A police officer knocks at her door and informs her that her husband has been killed in a car crash, a series of over the shoulder shots are used and close ups on the woman’s face, which is portraying a lot of emotion. Once again a shallow depth of field is used, the police officer is very out of focus and his conversation turns to just noise. This is showing the event from her perspective and how she is in a state of shock. During this point I noticed that the background noise turns into what sounds like a steady beat of a heart, which fastens as the sad news is told.<br />Finally a low level shot, as if it is again from the woman’s perspective, is taken of a cluster of crows that are circling above her house. Crows are notorious for being a sign of bad luck…<br />Premonition<br />“I hate surprises…”<br />Genre: Psychological Thriller Director: MennanYapo<br />Compared to the other opening sequences of films which I have analysed this begins with quite a fast pace, it makes the film appear to be more gripping. Once again the text is white against a black background, we hear numerous diegetic sounds such as car keys rattling etc. <br />The screen then fades into white, then to a shot of the woman in bed. The children jump into bed with her and they all go about their normal day, she drops the children off to school. On the drive home once again an overhead shot is used, in both car scenes so far overhead shots have been used, this turns out to be quite ironic. For the rest of the sequence all of the shots have the woman as the main focus. This gives quite a strong sense of uneasiness, it makes the audience aware that something is about to happen and her day is going to change for the worse.<br />The film then fades into an overhead shot of a woman in a car. She has her eyes covered with her hands, she says the words “ I hate surprises” substantially surprises seem to be a bit of a theme within the film. Still with an overhead shot a man gets the woman out of the car, the lighting is quite bright making it seem heavenly and pure. It has been edited on quite a low saturation, which gives it quite a grainy effect; a shallow depth of field has also been used. This makes the main 2 characters stand out against the out of focus background, making them the main focus of attention.<br />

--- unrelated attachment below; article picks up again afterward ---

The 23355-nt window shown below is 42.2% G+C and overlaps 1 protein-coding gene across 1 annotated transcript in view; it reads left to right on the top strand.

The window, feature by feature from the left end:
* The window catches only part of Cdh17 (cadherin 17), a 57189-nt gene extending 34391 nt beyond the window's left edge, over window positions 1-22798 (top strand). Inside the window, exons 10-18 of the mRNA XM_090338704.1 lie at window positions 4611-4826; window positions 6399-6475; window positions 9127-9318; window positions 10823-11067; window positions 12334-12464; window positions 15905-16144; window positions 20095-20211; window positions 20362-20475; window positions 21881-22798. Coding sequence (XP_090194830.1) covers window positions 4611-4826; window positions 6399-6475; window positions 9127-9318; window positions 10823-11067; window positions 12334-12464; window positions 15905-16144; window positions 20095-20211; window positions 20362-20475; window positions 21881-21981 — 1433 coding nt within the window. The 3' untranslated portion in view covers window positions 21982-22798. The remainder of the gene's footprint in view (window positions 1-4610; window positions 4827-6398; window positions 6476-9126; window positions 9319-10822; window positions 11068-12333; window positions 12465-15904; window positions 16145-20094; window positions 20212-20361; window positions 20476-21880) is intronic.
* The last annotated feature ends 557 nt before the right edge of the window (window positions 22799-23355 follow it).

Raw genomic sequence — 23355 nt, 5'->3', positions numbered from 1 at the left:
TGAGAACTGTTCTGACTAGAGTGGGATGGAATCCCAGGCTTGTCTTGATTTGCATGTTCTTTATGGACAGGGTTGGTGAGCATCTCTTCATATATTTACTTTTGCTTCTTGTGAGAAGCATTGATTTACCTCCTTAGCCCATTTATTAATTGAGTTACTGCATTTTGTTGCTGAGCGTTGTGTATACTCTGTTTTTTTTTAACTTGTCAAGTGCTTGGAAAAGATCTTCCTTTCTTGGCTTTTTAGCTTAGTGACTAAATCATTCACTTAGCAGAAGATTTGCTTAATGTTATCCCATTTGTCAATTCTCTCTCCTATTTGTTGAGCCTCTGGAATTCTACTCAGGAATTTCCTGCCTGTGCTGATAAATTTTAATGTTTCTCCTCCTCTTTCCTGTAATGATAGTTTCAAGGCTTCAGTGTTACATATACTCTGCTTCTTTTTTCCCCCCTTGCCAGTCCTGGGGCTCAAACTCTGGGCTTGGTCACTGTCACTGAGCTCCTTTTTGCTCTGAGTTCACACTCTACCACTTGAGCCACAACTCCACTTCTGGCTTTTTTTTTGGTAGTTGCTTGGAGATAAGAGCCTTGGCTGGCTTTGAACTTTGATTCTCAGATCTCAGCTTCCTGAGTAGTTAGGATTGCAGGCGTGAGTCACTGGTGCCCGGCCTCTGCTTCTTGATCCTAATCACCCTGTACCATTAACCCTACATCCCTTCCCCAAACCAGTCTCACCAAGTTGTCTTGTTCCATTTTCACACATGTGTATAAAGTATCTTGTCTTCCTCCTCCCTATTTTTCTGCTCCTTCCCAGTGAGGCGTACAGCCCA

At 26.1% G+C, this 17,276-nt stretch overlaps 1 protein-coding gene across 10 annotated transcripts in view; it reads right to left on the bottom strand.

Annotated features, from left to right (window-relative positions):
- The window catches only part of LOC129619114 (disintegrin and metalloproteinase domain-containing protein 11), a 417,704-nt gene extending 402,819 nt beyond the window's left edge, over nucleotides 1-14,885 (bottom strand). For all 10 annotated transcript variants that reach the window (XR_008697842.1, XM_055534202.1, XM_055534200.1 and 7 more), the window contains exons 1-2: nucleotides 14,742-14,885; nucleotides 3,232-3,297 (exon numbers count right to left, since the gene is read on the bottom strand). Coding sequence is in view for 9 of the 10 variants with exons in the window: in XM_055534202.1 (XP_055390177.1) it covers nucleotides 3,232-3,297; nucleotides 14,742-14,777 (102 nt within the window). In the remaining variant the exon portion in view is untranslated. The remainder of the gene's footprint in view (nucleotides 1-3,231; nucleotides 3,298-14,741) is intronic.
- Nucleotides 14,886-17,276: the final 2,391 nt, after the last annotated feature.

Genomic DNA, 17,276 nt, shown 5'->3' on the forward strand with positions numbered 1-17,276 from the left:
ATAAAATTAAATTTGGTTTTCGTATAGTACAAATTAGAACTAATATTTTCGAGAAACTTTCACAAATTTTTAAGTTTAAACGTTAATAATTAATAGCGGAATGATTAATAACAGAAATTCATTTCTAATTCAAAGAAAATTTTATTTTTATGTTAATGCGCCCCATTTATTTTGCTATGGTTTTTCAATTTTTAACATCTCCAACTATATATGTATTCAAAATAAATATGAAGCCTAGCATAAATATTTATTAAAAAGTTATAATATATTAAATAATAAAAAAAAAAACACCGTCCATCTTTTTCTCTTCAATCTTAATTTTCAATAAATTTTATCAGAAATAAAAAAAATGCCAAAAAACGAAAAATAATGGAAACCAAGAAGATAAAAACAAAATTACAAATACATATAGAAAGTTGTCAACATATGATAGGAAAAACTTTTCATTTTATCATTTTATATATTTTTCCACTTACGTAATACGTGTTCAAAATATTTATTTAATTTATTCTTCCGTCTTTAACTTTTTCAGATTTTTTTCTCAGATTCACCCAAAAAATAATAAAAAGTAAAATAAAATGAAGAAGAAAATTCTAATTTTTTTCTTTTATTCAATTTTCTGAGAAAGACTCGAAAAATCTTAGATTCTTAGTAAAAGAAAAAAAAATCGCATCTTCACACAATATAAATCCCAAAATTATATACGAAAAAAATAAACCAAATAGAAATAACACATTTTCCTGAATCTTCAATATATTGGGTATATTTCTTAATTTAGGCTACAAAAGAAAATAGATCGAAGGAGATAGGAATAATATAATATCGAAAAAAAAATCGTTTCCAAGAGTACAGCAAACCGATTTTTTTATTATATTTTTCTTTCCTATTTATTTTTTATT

The Strangers<br />The film begins with a black screen, the titles grow from the centre of the screen, and the text is in quite a light red colour. This colour has a lot of connotations, but in this particular case I think it could be signifying blood because it is very relevant to the film. In the same text and editing style, writing appears on the screen with a voice over saying the words at the same time; the text is basically saying how the film has been based on true events and some facts and figures about violent crimes in America.<br />As we approach the house in which they are staying at, the screen fades into a black screen, a sound clip is being played, and it is a 911 call reporting that there is someone in the house. The voice sounds terrified, as this is playing the shot pans onto a cars back window that has been smashed, there are 2 young boys in the background they are dressed in very traditional clothes and are wheeling quite old-fashioned bikes. This could give some idea of where they are situated?<br />The shot cuts to the 2 boys entering the house, the front door is open with everything looking a mess, and the police recording is still being played. A series of close ups are shown, firstly of a record player and then of a wedding ring box surrounded by rose petals then of a knife covered in blood, of a blood spattered wall and finally of a shotgun. The series of close up shots are all of significant objects; they all have a great meaning and give a very strong idea of what has happened in the house. Generally the lighting at this point is quite dim, we get the idea that it is early morning after all the horrific events have happened within the house.<br />The police call is from the 2 boys who have entered the house; the sound clip fades out as the shot fades into black. Finally the main titles appear on the screen the same way in which the beginning text had done at the beginning of the clip. This same clip is shown at the end of the film, this is a particular technique used to draw the audience into the film making them have questions about what has happened and therefore making them watch the rest of it to find out all of the answers.<br />The reason in which I chose to look into the opening sequence of this film was because of its genre, it’s genre is thriller as you can see therefore it is similar to the film as I am going to produce. The film is generally quite violent, our film contains violence also but not quite to the same extent as The Strangers, it is a far more dark and chilling film and you can tell that from the very beginning of the film.<br />The first set of shots is a tracking shot of houses, fading into black and then onto more houses, the shot gives the feeling that it is being taken from a car, this could perhaps be showing the scene from the passengers view. Giving the audience an idea of the location, but as more houses appear the sun is gradually going down telling us that it is nearing night time, creating a strong sense of fear because bad things generally happen at night in horror films.<br />